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Mornings In The College Chapel by Francis Greenwood Peabody



We have traced from day to day the life of Jesus through the earlier days of its last week, its triumph of Sunday, its solitude of Monday, its controversies of Tuesday. On each of these days Jesus has come over the hill from Bethany into the city, and has returned to the village at night. And now we come to the last day before the Passover and the betrayal; the last chance to meet his enemies and to enforce his cause. What then does Jesus do on this last Wednesday of his life? So far as we know, he does nothing at all. It is a day without record. There is no New Testament passage from which I can read about it. He appears to have stayed at Bethany, perhaps with his friends, perhaps for a part of the day alone. His work was done, and he used this last day for quiet withdrawal.

What self-control and reserve are here! How would one of us have been inclined to conduct himself, if he found himself with just {155} one more day for active service? |One more day,| he would have said; |then fill it with the best works and the best words; let me stamp my message on my time; let me fulfil the work which was given me to do.| But Jesus has no such lust of finishing. He simply commits his spirit to his Father, and awaits the trial and the cross. And perhaps on that unrecorded day his real agony was met, and his real cross borne. Perhaps as he went up on that hillside, which still overlooks the little village of Bethany, and looked at his past and at his future, the real spiritual conquest was attained; for he comes back again to Jerusalem on Thursday morning, not with the demeanor of a martyr but with the air of a conqueror; and when Pilate asks him if he is a king he answers him: |Thou hast said it.|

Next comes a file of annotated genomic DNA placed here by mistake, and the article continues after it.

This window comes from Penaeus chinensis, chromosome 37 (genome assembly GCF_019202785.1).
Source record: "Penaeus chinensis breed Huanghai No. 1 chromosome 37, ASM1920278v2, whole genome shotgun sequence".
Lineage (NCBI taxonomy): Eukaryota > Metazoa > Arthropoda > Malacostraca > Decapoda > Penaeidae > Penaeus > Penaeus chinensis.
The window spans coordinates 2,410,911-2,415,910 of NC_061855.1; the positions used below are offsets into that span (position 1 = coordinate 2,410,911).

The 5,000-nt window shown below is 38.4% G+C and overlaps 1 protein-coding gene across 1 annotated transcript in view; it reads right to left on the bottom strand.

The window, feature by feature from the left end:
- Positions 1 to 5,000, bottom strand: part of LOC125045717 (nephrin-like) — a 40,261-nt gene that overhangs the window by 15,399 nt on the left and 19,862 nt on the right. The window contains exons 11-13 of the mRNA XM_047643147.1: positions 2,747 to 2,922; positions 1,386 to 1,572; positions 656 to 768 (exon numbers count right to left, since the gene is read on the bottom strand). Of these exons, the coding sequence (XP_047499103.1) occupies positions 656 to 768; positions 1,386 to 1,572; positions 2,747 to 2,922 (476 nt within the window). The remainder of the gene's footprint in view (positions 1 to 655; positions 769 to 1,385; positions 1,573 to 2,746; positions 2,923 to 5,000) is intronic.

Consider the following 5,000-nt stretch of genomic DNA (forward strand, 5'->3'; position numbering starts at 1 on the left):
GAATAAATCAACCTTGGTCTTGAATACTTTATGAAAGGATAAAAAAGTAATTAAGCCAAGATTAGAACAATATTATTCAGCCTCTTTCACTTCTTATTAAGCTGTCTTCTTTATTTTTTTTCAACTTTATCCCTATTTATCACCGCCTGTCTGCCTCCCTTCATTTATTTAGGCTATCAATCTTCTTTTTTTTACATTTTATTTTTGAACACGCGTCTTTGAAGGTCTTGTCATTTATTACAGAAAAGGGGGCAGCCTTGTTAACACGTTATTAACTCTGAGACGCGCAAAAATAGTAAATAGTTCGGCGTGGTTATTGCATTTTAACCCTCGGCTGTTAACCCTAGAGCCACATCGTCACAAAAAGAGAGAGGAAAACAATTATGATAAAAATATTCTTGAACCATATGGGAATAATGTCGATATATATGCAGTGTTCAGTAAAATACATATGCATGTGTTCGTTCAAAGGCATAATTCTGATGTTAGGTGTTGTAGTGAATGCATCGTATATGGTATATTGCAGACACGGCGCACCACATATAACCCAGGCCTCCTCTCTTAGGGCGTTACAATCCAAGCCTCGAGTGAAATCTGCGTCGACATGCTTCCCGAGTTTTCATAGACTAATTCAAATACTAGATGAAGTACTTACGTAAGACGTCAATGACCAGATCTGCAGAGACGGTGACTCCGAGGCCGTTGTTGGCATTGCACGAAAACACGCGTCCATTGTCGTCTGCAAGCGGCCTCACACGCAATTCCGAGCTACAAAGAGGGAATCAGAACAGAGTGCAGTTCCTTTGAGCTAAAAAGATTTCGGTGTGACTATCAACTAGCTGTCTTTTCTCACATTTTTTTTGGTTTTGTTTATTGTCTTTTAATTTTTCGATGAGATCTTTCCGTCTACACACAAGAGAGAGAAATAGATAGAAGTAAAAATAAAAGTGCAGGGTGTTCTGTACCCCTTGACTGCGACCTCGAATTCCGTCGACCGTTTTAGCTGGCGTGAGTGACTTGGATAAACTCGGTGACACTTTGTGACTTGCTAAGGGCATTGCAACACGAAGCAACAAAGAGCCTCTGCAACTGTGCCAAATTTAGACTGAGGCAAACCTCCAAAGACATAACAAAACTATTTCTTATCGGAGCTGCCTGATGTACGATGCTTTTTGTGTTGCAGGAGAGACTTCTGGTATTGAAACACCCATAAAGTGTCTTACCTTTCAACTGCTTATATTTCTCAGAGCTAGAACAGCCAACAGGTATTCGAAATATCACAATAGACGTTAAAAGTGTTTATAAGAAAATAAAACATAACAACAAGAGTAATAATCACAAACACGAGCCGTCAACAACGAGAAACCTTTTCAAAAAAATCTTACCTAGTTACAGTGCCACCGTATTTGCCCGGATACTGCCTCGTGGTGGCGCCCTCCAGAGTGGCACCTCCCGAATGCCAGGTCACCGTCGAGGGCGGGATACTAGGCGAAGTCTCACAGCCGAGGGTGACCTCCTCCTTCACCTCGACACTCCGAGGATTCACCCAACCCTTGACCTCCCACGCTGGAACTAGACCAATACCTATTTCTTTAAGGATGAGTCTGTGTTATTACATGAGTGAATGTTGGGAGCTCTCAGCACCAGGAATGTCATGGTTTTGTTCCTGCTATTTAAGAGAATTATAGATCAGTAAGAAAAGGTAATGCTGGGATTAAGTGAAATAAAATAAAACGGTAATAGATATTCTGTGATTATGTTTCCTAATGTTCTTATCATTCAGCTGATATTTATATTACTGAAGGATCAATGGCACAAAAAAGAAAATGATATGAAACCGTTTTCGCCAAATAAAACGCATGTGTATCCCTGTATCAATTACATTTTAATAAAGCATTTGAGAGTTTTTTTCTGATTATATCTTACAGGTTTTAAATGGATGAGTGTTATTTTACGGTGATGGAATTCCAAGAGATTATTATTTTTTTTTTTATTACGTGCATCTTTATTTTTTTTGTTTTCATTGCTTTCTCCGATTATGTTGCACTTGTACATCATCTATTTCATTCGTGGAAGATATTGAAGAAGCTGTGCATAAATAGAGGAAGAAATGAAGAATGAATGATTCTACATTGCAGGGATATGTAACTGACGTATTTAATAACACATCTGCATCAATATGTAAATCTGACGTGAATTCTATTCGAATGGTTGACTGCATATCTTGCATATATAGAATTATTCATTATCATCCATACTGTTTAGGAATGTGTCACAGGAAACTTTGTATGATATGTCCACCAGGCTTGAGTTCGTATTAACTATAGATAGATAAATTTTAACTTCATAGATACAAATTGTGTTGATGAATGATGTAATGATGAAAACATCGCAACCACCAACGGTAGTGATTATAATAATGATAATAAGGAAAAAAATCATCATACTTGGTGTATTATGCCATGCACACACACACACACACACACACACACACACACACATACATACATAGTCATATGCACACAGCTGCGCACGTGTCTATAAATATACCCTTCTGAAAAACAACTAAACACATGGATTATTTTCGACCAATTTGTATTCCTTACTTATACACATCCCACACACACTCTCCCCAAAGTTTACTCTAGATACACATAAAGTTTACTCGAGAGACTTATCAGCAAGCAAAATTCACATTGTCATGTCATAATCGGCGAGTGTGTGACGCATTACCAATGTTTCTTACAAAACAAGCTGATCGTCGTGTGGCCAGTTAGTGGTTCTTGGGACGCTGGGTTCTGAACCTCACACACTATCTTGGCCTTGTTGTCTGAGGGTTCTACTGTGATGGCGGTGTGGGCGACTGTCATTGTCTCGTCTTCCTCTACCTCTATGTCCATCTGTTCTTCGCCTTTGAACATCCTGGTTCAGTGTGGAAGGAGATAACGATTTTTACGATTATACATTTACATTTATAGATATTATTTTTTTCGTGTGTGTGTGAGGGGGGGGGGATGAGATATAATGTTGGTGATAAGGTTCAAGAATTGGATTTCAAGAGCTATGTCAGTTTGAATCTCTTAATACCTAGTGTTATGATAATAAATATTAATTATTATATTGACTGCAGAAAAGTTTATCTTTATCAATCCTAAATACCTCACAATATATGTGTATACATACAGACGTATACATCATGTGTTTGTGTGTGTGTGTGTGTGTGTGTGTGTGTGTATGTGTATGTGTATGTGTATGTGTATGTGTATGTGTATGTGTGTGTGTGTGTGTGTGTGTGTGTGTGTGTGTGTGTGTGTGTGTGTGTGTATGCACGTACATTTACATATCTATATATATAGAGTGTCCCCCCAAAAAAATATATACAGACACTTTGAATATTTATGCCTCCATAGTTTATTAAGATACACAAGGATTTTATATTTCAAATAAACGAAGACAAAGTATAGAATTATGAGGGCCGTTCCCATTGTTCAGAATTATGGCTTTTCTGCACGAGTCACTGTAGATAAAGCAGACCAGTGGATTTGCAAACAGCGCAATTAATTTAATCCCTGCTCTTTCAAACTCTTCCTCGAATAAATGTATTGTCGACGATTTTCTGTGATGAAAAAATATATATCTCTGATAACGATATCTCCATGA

So it is with many a life. It has its great days, -- its Palm Sundays of triumphs, its Good Fridays of cross-bearing, and these seem the epochs of its experience; but when one searches for the sources of its strength, they lie -- do they not? -- in some unrecorded day, as the sources of an abundant river lie hidden in some nook among the hills.

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